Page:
I said, sure dear, I have been thinking of posting a recipe for different variations of Pesto and this would be a perfect time. Of course this recipes is totally different from the the traditional one, but "different is good".

Let me tell you little bit about Pesto and its history first.

Pesto is a sauce originating in Genoa in the Liguria region of northern Italy (pesto alla genovese), and traditionally consists of crushed garlic, basil and pine nuts blended with olive oil and Parmigiano Reggiano e Fiore Sardo (pecorino sardo).

The name is the contracted past participle of the Genoese word pestâ (Italian: pestare), which means to pound, to crush, in reference to the original method of preparation, with marble mortar and wooden pestle. However, the ingredients in a traditionally made pesto are not "pounded" but "ground" with a circular motion of the pestle in the mortar. This same Latin root through Old French also gave rise to the English word pestle.

History:

The ancient Romans ate a cheese spread called moretum, which may sometimes have been made with basil. The herb likely originated in North Africa; however, it was first domesticated in India. Basil took the firmest root in the regions of Liguria, Italy and Provence, France.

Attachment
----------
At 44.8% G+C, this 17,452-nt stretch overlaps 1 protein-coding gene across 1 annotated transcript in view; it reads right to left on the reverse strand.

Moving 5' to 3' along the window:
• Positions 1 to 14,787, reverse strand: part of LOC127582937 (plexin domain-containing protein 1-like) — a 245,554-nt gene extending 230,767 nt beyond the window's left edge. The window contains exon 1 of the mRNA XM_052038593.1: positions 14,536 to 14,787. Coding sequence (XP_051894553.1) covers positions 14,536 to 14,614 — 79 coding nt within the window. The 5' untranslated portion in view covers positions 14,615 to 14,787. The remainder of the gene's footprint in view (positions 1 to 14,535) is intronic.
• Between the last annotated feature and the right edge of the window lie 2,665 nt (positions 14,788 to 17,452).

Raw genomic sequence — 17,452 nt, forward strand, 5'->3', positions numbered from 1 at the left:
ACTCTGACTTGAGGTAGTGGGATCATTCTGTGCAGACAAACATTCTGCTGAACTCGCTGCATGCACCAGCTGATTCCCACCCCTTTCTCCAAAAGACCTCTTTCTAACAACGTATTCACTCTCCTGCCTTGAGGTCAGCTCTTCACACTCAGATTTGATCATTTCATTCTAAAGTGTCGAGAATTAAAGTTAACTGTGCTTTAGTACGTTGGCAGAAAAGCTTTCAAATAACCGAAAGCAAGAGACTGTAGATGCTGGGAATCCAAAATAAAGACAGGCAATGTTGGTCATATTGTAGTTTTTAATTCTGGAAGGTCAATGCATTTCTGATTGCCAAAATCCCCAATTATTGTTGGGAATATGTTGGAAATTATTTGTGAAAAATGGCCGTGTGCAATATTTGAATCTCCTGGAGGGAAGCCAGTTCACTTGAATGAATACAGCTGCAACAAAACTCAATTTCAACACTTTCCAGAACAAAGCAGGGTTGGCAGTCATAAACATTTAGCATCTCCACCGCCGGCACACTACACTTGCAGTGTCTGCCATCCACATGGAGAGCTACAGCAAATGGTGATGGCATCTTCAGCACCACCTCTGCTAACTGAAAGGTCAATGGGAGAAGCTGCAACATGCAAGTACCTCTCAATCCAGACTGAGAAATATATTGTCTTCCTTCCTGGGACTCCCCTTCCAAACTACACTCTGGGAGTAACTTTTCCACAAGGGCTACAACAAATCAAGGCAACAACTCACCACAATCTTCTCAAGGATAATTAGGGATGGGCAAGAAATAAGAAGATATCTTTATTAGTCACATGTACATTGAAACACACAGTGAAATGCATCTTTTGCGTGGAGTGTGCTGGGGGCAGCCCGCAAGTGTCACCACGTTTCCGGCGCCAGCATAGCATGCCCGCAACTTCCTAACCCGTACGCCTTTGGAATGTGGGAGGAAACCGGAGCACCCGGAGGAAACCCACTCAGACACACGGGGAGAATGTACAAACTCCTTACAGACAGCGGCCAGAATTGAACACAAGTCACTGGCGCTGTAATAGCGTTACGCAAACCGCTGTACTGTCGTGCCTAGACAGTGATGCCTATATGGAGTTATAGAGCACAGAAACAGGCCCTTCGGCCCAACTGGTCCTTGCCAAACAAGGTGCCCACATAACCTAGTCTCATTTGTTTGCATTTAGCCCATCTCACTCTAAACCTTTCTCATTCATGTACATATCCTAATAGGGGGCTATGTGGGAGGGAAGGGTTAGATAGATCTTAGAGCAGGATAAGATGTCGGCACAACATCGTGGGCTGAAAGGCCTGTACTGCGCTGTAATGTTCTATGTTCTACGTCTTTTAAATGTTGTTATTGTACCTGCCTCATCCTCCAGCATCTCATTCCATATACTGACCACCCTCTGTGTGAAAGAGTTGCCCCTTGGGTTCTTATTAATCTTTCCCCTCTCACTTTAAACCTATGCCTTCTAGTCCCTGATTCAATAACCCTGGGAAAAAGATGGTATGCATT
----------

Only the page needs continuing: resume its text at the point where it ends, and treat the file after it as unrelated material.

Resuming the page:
The Ligurians around Genoa took the dish and adapted it, using a combination of basil, crushed garlic, grated hard cheese (a mix of parmigiano-reggiano and pecorino or just one of the two), and pine nuts with a little olive oil to form pesto. In French Provence, the dish evolved into the modern pistou, a combination of basil, parsley, crushed garlic, and grated cheese (optional). However, pine nuts are not included.

In 1944, The New York Times mentioned an imported canned pesto paste. In 1946, Sunset magazine published a pesto recipe by Angelo Pellegrini. Pesto did not become popular in North America until the 1980s and 1990s.